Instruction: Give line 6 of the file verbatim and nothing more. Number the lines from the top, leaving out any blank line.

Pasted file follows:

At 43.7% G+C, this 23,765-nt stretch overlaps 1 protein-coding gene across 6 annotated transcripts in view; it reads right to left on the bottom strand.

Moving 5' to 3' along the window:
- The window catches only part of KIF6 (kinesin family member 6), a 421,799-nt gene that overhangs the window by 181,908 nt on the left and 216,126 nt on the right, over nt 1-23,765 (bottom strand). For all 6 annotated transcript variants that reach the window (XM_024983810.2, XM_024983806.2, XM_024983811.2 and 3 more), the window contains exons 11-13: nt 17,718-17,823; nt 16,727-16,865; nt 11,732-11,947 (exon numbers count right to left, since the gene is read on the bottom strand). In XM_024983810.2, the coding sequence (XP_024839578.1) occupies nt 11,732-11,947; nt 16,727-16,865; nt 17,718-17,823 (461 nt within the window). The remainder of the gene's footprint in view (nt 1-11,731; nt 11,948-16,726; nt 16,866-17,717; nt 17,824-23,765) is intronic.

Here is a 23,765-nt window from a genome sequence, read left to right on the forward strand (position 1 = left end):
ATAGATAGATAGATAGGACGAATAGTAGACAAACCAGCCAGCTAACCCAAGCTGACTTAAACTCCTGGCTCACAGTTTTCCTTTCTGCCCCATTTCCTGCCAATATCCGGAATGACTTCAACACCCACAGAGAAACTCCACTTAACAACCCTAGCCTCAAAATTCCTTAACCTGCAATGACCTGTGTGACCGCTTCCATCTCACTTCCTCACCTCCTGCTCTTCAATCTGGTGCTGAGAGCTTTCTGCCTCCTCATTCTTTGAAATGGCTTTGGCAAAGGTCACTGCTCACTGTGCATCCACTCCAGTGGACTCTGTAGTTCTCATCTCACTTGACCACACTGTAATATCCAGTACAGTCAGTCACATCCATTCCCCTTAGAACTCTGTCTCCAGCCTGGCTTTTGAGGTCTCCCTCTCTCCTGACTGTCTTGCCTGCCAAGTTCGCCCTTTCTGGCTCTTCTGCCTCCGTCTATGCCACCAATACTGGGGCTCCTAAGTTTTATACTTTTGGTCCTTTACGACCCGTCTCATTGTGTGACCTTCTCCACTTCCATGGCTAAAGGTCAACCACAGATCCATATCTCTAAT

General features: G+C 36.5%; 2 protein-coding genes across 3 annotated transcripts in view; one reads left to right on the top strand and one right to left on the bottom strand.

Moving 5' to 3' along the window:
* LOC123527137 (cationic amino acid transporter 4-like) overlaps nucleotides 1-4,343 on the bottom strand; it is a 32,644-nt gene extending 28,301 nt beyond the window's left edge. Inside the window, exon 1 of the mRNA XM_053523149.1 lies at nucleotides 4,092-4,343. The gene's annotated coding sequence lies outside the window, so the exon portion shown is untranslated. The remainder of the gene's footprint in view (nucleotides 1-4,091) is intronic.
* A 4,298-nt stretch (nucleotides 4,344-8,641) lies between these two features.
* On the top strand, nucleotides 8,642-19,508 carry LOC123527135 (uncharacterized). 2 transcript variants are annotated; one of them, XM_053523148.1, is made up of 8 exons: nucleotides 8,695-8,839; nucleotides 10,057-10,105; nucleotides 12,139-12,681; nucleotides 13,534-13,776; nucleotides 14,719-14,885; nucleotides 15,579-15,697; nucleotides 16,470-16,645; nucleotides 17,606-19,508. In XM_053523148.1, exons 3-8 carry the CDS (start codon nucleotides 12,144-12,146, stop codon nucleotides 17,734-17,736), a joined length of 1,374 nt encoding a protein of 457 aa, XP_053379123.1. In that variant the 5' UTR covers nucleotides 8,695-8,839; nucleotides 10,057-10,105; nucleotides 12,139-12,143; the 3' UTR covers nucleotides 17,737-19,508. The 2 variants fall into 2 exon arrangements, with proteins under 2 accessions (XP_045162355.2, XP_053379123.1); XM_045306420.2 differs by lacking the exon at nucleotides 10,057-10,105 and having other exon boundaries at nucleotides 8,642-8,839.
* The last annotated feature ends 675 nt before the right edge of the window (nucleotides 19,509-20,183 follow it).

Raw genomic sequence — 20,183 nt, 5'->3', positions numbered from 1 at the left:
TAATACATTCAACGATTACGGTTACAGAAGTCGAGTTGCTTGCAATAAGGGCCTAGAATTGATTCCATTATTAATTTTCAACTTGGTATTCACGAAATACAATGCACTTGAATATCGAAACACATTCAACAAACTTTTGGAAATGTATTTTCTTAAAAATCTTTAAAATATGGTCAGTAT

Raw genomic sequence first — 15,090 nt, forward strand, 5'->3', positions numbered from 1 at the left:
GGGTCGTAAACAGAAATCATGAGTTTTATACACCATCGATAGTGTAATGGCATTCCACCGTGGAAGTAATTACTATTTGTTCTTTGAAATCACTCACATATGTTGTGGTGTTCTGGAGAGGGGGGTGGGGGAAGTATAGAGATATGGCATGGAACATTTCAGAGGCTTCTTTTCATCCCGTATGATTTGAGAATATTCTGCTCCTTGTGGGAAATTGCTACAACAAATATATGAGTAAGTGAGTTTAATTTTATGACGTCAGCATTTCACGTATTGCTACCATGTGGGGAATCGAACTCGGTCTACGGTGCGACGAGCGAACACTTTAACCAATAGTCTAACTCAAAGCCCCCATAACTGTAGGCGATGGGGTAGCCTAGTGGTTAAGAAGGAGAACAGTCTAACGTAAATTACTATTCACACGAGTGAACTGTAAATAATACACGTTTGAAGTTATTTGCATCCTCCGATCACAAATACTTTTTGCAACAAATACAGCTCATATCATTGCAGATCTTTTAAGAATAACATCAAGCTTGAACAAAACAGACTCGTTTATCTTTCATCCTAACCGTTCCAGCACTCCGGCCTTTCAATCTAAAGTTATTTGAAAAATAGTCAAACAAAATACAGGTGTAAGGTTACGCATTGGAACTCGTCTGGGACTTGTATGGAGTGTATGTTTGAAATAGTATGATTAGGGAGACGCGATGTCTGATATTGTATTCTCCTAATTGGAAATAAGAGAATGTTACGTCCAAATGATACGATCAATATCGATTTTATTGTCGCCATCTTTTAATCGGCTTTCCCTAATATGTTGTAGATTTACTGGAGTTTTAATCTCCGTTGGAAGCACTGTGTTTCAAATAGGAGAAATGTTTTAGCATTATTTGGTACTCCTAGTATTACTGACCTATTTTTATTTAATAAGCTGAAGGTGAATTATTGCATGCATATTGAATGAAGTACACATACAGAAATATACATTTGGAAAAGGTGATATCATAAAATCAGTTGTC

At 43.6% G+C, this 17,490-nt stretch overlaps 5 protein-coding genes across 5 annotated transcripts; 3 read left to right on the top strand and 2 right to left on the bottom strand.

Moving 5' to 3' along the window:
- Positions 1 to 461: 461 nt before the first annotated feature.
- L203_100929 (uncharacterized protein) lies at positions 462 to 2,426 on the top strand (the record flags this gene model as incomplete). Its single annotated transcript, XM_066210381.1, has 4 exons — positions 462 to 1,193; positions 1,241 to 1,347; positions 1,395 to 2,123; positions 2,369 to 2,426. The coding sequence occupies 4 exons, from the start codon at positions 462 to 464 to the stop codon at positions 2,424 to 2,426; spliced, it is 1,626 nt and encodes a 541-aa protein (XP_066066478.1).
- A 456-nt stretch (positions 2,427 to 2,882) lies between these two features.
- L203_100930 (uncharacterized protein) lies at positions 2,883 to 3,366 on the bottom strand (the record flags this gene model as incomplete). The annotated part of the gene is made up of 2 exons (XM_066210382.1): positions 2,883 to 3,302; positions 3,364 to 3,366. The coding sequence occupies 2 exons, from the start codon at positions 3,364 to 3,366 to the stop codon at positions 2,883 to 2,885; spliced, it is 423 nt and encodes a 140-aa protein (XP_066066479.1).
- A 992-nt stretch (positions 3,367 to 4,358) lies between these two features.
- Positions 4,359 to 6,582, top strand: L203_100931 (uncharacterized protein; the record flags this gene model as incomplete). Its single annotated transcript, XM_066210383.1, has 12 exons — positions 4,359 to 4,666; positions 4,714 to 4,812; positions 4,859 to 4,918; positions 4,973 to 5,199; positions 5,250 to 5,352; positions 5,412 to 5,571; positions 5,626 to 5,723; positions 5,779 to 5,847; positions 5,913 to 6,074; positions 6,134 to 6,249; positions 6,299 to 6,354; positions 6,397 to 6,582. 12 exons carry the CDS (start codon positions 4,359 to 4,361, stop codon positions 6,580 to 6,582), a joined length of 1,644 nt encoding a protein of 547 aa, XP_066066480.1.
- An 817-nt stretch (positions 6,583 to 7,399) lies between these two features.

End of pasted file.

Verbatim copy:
General features: G+C 36.5%; 2 protein-coding genes across 3 annotated transcripts in view; one reads left to right on the top strand and one right to left on the bottom strand.